Anti-predation benefits in a mixed-species group of Amazonian Tamarins

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Because of their small body size, tamarins are potentially vulnerable to a wide range of predator species. This paper examines the general patterns of predator avoidance of the Avila-Pires saddle-back tamarin (Saguinus fuscicollis avilapiresi) and the red-cap moustached tamarin (Saguinus mystax pileatus) in the upper Urucu river, Amazonas, Brazil. One highly stable mixed-species group of these species suffered an average of 1 attack by carnivorous raptors every 8.8 days of activity. Although none of these attacks was successful, tamarins occasionally fall prey to raptors or terrestrial predators. The two tamarin species exhibited a high degree of coordination in their anti-predation tactics. Saddle-back tamarins accounted for most of the vigilance and detection of terrestrial and scansorial threats, whereas moustached tamarins scanned for and detected most aerial and arboreal threats. Of the two species, however, moustached tamarins contributed a significantly greater proportion of scanning time after predation attempts, during pre-retirement periods and at other times. Moreover, their substantially larger groups (1.6 times larger than those of saddle-back tamarins) accounted for a further increase in their effective vigilance effort. The anti-predation benefits gained by saddle-back tamarins from joining mixed-species groups with moustached tamarins thus appeared to be greater than the reverse, because the latter provide greater protection to the group, particularly against aerial sources of threat. However, the greater vigilance of saddle-back tamarins towards potential terrestrial predators cannot be discounted, because these may on rarer occasions pose a real threat to either species. Collective protection against predators may thus represent an important factor maintaining the widespread and bilaterally reinforced interspecific associations observed with Amazonian tamarins.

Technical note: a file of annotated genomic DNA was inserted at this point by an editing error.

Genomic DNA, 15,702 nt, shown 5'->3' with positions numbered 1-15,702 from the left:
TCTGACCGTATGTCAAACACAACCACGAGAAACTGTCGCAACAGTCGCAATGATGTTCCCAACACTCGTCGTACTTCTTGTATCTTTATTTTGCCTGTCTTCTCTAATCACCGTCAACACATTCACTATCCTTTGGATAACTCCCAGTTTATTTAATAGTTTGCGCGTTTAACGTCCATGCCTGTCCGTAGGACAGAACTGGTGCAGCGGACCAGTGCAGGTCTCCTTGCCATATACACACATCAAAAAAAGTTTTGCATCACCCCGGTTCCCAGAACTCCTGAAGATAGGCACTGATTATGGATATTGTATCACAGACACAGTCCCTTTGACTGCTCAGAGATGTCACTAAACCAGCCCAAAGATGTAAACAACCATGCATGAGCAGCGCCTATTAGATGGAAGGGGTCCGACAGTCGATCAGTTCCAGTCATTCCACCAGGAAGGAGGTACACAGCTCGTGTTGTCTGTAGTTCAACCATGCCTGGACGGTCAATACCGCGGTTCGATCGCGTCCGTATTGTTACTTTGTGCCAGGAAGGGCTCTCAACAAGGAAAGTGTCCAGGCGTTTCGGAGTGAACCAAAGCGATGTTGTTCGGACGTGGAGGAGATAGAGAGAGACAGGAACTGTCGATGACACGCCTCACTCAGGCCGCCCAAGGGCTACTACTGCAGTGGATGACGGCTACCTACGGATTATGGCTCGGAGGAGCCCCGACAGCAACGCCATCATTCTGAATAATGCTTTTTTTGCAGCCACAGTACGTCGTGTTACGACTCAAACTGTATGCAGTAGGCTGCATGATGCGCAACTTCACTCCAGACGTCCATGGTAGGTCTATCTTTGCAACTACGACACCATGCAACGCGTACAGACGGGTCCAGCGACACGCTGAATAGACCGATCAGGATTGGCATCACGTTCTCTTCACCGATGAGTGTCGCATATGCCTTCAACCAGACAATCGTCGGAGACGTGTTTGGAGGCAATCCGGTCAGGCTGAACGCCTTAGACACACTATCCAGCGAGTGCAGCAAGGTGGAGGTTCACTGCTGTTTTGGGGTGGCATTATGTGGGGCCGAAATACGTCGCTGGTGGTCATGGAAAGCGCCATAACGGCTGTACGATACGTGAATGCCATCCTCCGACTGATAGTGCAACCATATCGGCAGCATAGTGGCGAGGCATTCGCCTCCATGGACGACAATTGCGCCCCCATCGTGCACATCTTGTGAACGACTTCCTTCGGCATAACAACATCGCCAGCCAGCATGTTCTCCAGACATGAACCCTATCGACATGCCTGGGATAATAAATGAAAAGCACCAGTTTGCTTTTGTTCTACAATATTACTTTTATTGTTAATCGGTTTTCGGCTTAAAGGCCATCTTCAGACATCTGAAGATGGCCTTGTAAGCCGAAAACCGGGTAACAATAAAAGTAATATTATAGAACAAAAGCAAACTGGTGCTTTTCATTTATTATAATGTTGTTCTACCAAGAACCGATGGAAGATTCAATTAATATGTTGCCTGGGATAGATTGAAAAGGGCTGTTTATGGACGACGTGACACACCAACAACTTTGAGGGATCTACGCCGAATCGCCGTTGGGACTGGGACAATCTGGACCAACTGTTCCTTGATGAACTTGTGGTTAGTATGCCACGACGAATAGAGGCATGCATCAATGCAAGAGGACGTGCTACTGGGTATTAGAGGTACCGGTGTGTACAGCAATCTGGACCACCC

Original languageEnglish
Pages (from-to)61-76
Number of pages16
JournalFolia Primatologica
Issue number2
Publication statusPublished - 1 Jan 1993
Externally publishedYes


  • Alarm calls
  • Amazonia
  • Mixed-species groups
  • Predation threat
  • Saguinus fuscicollis
  • Saguinus mystax
  • Tamarins
  • Vigilance

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